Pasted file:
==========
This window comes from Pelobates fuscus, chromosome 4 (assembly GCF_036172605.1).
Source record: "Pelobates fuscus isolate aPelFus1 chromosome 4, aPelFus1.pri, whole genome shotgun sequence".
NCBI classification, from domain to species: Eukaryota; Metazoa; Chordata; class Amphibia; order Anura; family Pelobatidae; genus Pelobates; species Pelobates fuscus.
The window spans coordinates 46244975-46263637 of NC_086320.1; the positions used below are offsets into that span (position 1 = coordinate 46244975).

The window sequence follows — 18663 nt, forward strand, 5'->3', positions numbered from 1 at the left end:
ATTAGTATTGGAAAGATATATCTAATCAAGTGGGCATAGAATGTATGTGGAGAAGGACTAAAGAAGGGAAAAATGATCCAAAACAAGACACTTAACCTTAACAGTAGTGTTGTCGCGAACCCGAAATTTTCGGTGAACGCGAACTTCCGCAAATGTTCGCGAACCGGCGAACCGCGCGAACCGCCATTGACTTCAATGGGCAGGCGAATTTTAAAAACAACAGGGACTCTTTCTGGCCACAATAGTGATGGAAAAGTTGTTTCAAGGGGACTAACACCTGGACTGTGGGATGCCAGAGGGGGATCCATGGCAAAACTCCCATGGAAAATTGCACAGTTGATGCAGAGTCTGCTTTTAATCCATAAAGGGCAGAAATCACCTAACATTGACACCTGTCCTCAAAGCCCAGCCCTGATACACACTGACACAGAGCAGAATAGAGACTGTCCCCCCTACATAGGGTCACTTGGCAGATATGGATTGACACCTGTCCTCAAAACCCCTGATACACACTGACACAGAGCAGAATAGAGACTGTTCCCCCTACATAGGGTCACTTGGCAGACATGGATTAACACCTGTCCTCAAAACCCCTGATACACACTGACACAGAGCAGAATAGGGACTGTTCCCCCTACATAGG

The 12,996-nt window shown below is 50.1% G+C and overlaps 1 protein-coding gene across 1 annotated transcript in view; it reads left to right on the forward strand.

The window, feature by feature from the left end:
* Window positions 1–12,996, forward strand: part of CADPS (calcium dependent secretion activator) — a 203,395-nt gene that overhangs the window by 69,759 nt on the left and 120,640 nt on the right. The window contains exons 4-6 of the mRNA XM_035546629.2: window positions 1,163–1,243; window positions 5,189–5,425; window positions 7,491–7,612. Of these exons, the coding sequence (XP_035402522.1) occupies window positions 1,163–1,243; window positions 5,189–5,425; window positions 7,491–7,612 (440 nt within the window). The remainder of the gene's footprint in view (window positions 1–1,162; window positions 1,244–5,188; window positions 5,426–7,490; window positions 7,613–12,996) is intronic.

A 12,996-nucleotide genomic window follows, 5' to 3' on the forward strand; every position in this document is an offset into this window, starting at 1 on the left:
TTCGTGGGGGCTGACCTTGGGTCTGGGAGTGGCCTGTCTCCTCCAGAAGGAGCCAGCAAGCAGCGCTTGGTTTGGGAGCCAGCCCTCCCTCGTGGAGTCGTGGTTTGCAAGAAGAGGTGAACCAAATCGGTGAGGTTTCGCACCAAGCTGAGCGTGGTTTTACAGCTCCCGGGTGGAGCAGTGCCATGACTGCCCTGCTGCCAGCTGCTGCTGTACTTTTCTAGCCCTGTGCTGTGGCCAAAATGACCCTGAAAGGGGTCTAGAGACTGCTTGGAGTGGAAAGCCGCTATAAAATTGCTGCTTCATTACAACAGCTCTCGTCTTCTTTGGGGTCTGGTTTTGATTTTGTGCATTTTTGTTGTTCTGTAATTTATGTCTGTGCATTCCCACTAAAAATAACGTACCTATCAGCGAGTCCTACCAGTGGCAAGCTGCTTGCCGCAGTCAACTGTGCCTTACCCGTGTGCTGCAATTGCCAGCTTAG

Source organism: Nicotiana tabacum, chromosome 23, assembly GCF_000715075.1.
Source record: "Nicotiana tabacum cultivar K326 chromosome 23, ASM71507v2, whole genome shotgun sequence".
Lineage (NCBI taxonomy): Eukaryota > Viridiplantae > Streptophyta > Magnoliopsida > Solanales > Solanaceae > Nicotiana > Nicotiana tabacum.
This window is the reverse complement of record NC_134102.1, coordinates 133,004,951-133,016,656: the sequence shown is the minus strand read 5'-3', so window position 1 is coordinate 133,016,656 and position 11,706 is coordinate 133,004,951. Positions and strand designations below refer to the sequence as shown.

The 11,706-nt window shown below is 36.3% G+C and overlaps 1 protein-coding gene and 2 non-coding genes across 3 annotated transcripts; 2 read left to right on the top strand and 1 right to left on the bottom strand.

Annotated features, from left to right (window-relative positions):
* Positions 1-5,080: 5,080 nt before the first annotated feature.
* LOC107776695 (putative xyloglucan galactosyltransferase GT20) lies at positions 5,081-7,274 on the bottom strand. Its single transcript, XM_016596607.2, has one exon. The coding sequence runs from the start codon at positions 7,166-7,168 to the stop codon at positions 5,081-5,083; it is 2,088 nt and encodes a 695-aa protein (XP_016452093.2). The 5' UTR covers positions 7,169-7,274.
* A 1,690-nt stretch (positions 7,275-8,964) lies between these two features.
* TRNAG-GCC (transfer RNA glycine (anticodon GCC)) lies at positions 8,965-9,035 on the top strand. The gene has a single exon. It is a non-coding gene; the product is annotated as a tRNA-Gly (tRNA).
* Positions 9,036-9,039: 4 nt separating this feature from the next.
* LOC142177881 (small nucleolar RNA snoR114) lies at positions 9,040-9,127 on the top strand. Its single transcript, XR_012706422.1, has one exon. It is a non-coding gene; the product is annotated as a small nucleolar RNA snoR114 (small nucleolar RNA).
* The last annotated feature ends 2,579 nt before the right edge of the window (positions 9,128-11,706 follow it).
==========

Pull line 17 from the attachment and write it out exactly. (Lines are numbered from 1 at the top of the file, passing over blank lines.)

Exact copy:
Annotated features, from left to right (window-relative positions):